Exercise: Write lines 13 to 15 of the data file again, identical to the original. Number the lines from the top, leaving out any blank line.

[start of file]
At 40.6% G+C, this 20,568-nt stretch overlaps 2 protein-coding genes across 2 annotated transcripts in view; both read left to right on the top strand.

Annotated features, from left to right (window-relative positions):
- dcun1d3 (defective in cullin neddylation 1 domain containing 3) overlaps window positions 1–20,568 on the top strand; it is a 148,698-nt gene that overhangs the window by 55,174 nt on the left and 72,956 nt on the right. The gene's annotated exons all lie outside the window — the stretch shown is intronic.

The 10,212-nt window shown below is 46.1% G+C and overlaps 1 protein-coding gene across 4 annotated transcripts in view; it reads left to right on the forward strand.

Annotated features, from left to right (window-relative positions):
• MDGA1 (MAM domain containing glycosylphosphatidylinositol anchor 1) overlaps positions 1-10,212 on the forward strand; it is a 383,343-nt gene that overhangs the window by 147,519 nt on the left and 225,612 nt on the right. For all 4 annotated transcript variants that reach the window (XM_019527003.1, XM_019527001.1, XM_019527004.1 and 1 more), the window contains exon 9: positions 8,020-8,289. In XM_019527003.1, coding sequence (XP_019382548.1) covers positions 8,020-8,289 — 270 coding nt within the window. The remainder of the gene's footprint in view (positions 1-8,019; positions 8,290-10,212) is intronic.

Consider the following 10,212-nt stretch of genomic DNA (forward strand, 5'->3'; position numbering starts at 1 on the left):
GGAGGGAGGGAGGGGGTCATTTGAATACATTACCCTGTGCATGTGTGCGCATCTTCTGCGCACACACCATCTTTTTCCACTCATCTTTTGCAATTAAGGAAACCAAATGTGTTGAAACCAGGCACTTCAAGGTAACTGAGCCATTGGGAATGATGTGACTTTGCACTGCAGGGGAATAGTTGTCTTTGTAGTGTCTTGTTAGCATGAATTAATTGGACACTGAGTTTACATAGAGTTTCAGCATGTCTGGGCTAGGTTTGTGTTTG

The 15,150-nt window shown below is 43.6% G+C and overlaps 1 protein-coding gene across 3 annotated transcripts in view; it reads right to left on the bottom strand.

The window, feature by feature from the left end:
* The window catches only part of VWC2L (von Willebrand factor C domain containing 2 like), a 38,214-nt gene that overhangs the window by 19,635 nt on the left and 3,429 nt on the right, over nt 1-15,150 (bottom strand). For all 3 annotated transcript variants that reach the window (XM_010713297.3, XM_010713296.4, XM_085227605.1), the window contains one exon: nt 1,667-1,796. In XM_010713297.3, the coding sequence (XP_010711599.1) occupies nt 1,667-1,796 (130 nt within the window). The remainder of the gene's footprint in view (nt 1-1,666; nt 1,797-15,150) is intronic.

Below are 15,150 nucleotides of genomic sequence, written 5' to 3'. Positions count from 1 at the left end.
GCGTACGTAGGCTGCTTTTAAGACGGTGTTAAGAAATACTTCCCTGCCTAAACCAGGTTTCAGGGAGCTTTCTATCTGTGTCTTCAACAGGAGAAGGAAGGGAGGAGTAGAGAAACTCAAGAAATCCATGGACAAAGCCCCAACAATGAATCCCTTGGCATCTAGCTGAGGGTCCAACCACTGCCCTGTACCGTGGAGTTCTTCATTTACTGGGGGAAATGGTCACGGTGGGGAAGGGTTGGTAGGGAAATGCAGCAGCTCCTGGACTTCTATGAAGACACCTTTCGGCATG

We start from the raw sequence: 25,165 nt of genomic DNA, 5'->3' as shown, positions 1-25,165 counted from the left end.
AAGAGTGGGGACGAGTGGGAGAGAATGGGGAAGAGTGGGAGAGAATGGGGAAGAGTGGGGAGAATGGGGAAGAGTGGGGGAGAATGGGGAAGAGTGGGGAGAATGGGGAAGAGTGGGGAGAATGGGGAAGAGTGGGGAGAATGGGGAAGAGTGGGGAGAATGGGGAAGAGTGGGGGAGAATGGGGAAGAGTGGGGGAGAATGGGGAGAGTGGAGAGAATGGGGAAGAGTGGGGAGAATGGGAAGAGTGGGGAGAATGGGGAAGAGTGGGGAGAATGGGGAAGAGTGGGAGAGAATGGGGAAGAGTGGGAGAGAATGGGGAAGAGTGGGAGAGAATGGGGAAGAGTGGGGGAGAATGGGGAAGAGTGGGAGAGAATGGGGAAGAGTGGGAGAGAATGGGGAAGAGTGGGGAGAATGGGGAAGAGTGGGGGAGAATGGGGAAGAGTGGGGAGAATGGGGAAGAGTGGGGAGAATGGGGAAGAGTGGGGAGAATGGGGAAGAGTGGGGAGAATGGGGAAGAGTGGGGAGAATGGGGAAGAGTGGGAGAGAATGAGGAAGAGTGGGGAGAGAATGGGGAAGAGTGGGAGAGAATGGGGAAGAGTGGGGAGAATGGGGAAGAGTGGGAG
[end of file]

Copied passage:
GCGTACGTAGGCTGCTTTTAAGACGGTGTTAAGAAATACTTCCCTGCCTAAACCAGGTTTCAGGGAGCTTTCTATCTGTGTCTTCAACAGGAGAAGGAAGGGAGGAGTAGAGAAACTCAAGAAATCCATGGACAAAGCCCCAACAATGAATCCCTTGGCATCTAGCTGAGGGTCCAACCACTGCCCTGTACCGTGGAGTTCTTCATTTACTGGGGGAAATGGTCACGGTGGGGAAGGGTTGGTAGGGAAATGCAGCAGCTCCTGGACTTCTATGAAGACACCTTTCGGCATG

We start from the raw sequence: 25,165 nt of genomic DNA, 5'->3' as shown, positions 1-25,165 counted from the left end.
AAGAGTGGGGACGAGTGGGAGAGAATGGGGAAGAGTGGGAGAGAATGGGGAAGAGTGGGGAGAATGGGGAAGAGTGGGGGAGAATGGGGAAGAGTGGGGAGAATGGGGAAGAGTGGGGAGAATGGGGAAGAGTGGGGAGAATGGGGAAGAGTGGGGAGAATGGGGAAGAGTGGGGGAGAATGGGGAAGAGTGGGGGAGAATGGGGAGAGTGGAGAGAATGGGGAAGAGTGGGGAGAATGGGAAGAGTGGGGAGAATGGGGAAGAGTGGGGAGAATGGGGAAGAGTGGGAGAGAATGGGGAAGAGTGGGAGAGAATGGGGAAGAGTGGGAGAGAATGGGGAAGAGTGGGGGAGAATGGGGAAGAGTGGGAGAGAATGGGGAAGAGTGGGAGAGAATGGGGAAGAGTGGGGAGAATGGGGAAGAGTGGGGGAGAATGGGGAAGAGTGGGGAGAATGGGGAAGAGTGGGGAGAATGGGGAAGAGTGGGGAGAATGGGGAAGAGTGGGGAGAATGGGGAAGAGTGGGGAGAATGGGGAAGAGTGGGAGAGAATGAGGAAGAGTGGGGAGAGAATGGGGAAGAGTGGGAGAGAATGGGGAAGAGTGGGGAGAATGGGGAAGAGTGGGAG